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EMBO J. Jun 15, 2000; 19(12): 2900–2910.
PMCID: PMC203360

Ras mediates the cAMP-dependent activation of extracellular signal-regulated kinases (ERKs) in melanocytes

Abstract

In melanocytes and melanoma cells, cAMP activates extracellular signal-regulated kinases (ERKs) and MEK-1 by an unknown mechanism. We demonstrate that B-Raf is activated by cAMP in melanocytes. A dominant-negative mutant of B-Raf, but not of Raf-1, blocked the cAMP-induced activation of ERK, indicating that B-Raf is the MEK-1 upstream regulator mediating this cAMP effect. Studies using Clostridium sordelii lethal toxin and Clostridium difficile toxin B have suggested that Rap-1 or Ras might transduce cAMP action. We show that Ras, but not Rap-1, is activated cell-specifically and mediates the cAMP-dependent activation of ERKs, while Rap-1 is not involved in this process in melanocytes. Our results suggest a novel, cell-specific mechanism involving Ras small GTPase and B-Raf kinase as mediators of ERK activation by cAMP. Also, in melanocytes, Ras or ERK activation by cAMP is not mediated through protein kinase A activation. Neither the Ras exchange factor, Son of sevenless (SOS), nor the cAMP-responsive Rap-1 exchange factor, Epac, participate in the cAMP-dependent activation of Ras. These findings suggest the existence of a melanocyte-specific Ras exchange factor directly regulated by cAMP.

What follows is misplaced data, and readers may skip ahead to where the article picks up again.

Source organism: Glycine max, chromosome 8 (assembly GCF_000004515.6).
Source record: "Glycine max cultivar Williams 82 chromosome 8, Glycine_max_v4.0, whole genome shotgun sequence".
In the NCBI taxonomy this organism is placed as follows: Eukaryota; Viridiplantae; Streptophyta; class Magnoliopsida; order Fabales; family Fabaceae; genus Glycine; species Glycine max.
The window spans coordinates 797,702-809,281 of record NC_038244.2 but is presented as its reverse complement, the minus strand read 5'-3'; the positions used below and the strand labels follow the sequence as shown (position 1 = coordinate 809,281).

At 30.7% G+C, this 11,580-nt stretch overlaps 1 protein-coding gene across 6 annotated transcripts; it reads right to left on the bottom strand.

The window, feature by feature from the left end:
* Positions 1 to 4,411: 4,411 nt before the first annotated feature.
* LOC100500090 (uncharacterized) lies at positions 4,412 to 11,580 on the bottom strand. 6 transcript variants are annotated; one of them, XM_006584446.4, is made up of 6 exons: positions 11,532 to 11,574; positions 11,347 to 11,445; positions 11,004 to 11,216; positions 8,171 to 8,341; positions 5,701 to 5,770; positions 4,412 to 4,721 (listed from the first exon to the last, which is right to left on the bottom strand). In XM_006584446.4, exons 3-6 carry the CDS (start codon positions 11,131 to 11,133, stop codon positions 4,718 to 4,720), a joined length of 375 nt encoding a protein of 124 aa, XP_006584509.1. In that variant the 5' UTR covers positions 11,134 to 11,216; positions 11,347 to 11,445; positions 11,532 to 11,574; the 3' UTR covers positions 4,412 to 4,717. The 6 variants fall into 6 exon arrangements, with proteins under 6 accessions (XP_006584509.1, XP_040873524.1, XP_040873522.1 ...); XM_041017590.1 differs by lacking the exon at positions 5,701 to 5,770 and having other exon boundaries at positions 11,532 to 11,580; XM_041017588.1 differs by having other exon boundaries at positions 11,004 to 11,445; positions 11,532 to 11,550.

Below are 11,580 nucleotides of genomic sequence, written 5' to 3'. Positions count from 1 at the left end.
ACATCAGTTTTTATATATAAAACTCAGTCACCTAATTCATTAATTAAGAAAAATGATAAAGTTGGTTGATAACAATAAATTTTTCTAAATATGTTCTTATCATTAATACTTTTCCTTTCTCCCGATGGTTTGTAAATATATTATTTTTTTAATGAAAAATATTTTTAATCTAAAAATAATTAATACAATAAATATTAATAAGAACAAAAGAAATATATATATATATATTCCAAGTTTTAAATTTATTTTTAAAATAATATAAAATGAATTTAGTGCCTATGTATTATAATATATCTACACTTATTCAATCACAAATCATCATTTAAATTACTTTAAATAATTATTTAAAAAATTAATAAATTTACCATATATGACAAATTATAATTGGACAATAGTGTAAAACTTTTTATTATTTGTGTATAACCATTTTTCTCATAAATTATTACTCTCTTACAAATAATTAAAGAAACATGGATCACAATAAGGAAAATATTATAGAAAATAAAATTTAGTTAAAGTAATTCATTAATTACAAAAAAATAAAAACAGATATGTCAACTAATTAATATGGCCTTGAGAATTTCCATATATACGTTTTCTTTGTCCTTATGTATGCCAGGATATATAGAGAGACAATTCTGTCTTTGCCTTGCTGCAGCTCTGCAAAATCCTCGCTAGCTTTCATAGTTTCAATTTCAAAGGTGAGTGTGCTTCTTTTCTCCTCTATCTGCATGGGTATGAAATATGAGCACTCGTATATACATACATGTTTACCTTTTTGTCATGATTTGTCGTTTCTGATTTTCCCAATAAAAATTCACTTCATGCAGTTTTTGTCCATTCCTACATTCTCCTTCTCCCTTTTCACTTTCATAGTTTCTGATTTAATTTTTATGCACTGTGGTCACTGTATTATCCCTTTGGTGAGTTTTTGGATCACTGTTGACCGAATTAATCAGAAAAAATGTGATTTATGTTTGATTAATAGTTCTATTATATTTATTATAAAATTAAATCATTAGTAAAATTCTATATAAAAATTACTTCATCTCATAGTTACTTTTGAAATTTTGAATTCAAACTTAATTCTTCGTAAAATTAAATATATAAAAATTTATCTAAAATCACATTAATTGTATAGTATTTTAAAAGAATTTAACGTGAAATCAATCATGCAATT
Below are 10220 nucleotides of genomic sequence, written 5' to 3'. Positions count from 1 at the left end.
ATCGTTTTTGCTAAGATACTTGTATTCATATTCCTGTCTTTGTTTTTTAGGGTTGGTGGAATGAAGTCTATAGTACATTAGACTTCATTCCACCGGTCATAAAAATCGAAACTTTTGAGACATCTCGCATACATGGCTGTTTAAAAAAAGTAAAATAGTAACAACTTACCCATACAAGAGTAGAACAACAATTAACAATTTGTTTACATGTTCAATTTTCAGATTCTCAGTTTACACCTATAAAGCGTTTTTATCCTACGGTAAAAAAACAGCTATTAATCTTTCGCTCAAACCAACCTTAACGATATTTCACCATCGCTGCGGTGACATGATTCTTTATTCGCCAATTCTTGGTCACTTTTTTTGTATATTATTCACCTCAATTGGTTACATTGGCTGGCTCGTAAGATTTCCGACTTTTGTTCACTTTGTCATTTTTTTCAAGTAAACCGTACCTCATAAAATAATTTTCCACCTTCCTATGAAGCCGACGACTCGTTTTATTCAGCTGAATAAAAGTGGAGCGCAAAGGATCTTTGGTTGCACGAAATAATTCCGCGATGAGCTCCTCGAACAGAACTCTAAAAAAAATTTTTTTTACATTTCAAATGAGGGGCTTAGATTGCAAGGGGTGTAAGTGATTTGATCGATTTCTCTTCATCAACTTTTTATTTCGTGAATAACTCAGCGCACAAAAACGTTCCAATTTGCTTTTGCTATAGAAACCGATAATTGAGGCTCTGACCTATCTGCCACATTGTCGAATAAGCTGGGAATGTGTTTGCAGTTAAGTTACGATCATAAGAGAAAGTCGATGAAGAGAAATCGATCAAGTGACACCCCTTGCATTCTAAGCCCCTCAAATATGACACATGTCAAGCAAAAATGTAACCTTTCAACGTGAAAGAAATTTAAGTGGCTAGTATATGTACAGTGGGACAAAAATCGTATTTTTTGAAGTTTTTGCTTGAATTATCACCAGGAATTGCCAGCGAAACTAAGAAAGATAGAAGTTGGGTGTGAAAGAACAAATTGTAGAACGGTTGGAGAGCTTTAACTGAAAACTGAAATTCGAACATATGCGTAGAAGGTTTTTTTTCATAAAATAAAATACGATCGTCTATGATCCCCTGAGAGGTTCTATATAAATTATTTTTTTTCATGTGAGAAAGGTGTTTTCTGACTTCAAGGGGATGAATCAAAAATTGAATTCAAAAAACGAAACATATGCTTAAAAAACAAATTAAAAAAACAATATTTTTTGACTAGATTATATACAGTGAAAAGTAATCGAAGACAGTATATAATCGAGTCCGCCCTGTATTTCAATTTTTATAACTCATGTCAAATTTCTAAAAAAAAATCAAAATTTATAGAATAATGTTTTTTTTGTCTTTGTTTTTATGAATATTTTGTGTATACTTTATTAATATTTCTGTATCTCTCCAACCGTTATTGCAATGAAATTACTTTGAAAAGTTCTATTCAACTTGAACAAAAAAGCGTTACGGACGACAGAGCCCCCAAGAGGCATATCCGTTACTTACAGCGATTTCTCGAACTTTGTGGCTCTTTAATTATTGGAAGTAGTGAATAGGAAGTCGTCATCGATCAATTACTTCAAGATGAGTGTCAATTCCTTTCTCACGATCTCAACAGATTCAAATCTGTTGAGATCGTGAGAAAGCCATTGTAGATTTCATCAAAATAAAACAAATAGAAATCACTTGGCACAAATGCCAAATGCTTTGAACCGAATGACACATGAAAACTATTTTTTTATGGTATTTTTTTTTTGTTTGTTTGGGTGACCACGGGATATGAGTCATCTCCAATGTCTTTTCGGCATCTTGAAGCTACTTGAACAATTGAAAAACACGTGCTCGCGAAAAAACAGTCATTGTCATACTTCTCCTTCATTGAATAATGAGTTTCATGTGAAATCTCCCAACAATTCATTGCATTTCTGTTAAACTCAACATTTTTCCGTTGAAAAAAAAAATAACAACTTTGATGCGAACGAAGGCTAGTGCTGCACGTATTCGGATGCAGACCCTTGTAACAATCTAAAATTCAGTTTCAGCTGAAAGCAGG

Keywords: B-Raf/cAMP/ERKs/melanocytes/Rap-1

Introduction

Melanocytes are neural crest-derived skin cells specialized in the synthesis of melanin pigments. This process is regulated by a physical stimulus such as ultraviolet (UV) A/B radiation or hormonal stimuli evoked by pro-opiomelanocortin hormones like α-melanocyte stimulating hormone (α-MSH). α-MSH, by binding to the melanocortin 1 receptor (MC1-R) on melanocytes and up-regulating the cAMP pathway, induces melanocyte and melanoma cell differentiation (Levine et al., 1991). This process is characterized by increased melanin synthesis (Hearing and Jimenez, 1989; Hearing and Tsukamoto, 1991) and dendrite outgrowth crucial for pigment delivery within the epidermis (Buscà et al., 1996, 1998). In previous studies undertaken to characterize the molecular events triggered by cAMP during melanocyte differentiation, we have shown that the elevation of intracellular cAMP provokes the activation of the mitogen-activated protein kinase (MAP kinase, or MAPK) ERK1 in B16 mouse melanoma cells (Englaro et al., 1995).